India ranks 145th among 195 countries in terms of healthcare access: Lancet Study

As per Lancet’s Global Burden of Disease study, India ranked 145th among 195 countries in terms of quality and accessibility of healthcare on the Healthcare Access and Quality Index (HAQ Index).

However, despite such low rankings, India saw improvements in healthcare access and quality since 1990.

India’s healthcare access and quality

  • In 2016, India’s healthcare access and quality scored at 41.2, up from 24.7 in 1990.
  • Though India saw improvements in the Healthcare Access and Quality Index from 2000 to 2016, the gap between the country's highest and lowest scores widened from 23·4-point difference in 1990 to 30·8-point difference in 2016.
  • Goa and Kerala had the highest scores in 2016, each exceeding 60 points, whereas Assam and Uttar Pradesh had the lowest, each ranking below 40 points.
  • India performed poorly in tackling cases of tuberculosis, rheumatic heart diseases, Ischaemic heart diseases, stroke, testicular cancer, colon cancer and chronic kidney disease, among others.
  • India lags behind its neighbours such as China (48th rank), Sri Lanka (71st rank), Bangladesh (133rd rank) and Bhutan (134th rank).
  • However, India’s health index was better than that of Nepal (149th rank), Pakistan (154th rank) and Afghanistan (191st rank).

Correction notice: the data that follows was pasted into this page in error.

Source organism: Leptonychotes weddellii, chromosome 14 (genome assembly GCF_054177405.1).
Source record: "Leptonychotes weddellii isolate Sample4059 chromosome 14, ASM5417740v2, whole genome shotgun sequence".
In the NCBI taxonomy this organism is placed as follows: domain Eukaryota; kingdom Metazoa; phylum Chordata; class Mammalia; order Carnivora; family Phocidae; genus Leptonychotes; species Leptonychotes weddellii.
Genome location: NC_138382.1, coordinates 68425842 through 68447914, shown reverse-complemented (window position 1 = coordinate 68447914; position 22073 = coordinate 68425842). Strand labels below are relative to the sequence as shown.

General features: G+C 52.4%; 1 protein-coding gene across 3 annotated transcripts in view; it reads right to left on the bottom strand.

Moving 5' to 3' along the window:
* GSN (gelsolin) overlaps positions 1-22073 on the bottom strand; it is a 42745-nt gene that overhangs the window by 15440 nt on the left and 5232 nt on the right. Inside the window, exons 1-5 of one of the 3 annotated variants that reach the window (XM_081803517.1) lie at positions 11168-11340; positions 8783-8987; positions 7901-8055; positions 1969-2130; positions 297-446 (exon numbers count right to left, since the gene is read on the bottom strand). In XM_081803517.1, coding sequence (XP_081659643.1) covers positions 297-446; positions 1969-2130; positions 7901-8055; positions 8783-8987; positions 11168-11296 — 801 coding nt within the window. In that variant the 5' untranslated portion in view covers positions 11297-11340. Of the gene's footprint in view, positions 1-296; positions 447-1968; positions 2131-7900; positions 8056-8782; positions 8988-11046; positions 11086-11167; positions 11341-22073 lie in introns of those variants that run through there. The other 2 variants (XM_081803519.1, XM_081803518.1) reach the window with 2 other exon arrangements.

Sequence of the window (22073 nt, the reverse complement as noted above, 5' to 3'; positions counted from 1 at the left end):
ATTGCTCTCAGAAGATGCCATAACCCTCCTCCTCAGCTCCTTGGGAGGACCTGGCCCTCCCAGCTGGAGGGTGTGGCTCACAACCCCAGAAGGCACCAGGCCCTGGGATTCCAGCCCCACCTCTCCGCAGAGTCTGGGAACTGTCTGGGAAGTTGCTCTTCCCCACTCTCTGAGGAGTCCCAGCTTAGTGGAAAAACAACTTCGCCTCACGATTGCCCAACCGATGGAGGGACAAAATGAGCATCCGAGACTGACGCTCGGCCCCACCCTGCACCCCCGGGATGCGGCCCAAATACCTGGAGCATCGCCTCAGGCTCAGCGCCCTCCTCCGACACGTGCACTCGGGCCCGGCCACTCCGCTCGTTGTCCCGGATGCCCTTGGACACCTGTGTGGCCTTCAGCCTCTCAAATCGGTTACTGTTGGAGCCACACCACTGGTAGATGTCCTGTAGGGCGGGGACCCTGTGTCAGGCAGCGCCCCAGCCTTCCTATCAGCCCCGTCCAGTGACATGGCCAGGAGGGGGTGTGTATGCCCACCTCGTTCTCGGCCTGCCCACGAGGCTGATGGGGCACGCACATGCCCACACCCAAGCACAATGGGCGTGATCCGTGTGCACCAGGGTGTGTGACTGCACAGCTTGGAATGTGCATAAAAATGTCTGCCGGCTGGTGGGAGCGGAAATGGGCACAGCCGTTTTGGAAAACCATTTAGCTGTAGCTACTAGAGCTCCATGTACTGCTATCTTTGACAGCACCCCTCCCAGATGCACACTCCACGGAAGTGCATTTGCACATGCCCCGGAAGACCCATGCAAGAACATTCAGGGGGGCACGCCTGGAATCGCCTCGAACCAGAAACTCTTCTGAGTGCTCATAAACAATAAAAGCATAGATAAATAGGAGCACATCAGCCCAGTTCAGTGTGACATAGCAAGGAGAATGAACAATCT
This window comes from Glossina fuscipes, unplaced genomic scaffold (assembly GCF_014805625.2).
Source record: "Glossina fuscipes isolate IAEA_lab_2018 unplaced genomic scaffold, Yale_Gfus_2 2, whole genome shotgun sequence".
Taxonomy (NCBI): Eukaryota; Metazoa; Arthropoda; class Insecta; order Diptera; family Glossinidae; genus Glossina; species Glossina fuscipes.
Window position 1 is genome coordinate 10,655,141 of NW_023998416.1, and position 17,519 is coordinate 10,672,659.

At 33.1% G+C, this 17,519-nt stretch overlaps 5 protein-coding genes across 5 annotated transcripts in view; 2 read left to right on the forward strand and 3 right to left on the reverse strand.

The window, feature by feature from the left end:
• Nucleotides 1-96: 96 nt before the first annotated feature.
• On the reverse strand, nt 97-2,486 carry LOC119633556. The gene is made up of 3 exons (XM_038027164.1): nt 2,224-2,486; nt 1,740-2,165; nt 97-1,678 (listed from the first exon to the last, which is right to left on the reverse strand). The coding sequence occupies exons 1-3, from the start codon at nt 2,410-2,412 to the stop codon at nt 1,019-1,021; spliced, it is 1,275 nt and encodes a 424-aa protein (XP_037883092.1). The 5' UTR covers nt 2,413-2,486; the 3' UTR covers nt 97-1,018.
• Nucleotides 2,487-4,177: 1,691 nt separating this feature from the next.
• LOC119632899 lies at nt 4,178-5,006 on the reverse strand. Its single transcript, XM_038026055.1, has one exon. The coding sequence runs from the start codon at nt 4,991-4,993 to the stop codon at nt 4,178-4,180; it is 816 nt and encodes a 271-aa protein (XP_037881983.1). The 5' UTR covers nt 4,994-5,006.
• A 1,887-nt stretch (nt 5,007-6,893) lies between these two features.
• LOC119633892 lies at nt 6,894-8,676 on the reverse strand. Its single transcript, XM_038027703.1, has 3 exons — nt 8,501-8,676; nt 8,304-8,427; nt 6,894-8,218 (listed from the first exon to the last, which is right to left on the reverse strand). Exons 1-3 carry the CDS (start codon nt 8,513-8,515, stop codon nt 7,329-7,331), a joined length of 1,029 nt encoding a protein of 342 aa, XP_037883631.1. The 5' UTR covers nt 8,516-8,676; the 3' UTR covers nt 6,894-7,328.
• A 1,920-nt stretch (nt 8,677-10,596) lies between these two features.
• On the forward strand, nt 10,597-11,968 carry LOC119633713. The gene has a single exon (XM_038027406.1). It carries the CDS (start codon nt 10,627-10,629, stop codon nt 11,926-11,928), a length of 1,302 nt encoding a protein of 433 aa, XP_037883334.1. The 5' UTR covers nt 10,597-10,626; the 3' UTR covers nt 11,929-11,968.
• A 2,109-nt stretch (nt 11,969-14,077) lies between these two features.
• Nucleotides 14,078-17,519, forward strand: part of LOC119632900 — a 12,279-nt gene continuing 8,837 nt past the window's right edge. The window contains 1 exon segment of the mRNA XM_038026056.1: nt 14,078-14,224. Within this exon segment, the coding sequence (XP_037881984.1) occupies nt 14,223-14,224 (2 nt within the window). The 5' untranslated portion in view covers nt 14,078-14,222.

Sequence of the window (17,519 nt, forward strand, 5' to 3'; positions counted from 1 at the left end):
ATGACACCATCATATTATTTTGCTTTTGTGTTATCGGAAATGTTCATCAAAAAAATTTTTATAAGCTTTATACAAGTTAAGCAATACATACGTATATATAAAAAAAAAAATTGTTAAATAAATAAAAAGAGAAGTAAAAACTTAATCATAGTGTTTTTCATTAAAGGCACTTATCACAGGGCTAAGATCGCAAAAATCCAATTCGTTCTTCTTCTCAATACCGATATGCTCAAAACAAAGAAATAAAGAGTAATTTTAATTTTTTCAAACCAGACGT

Healthcare access and quality across the globe

• The five countries with the highest levels of healthcare access and quality in 2016 were Iceland (97.1 points), Norway (96.6), the Netherlands (96.1), Luxembourg (96.0), and Finland and Australia (each with 95.9).

• The countries with the lowest scores were - Central African Republic (18.6), Somalia (19.0), Guinea-Bissau (23.4), Chad (25.4), and Afghanistan (25.9).

• China and India had the widest disparities in healthcare access and quality with 43.5 and 30.8 point differences, respectively.

• Japan had the narrowest differences in healthcare access and quality with 4.8 points.

• In 2016, the global average healthcare access and quality score was 54.4 points, an increase from 42.4 points in 2000.

• Disparities between countries remained similar in 2016 and 2000, with a 78.5 point gap between the best and worst performing countries in 2016 (97.1 points in Iceland and 18.6 in the Central African Republic), compared with 79.3 points in 2000 (92.8 in Iceland and 13.5 in Somalia).

• For the first time, the study also analysed healthcare access and quality between regions within seven countries: Brazil, China, England, India, Japan, Mexico, and the United States.

• The study used an index to measure the quality and accessibility of healthcare, based on 32 causes of death which should be preventable with effective medical care.


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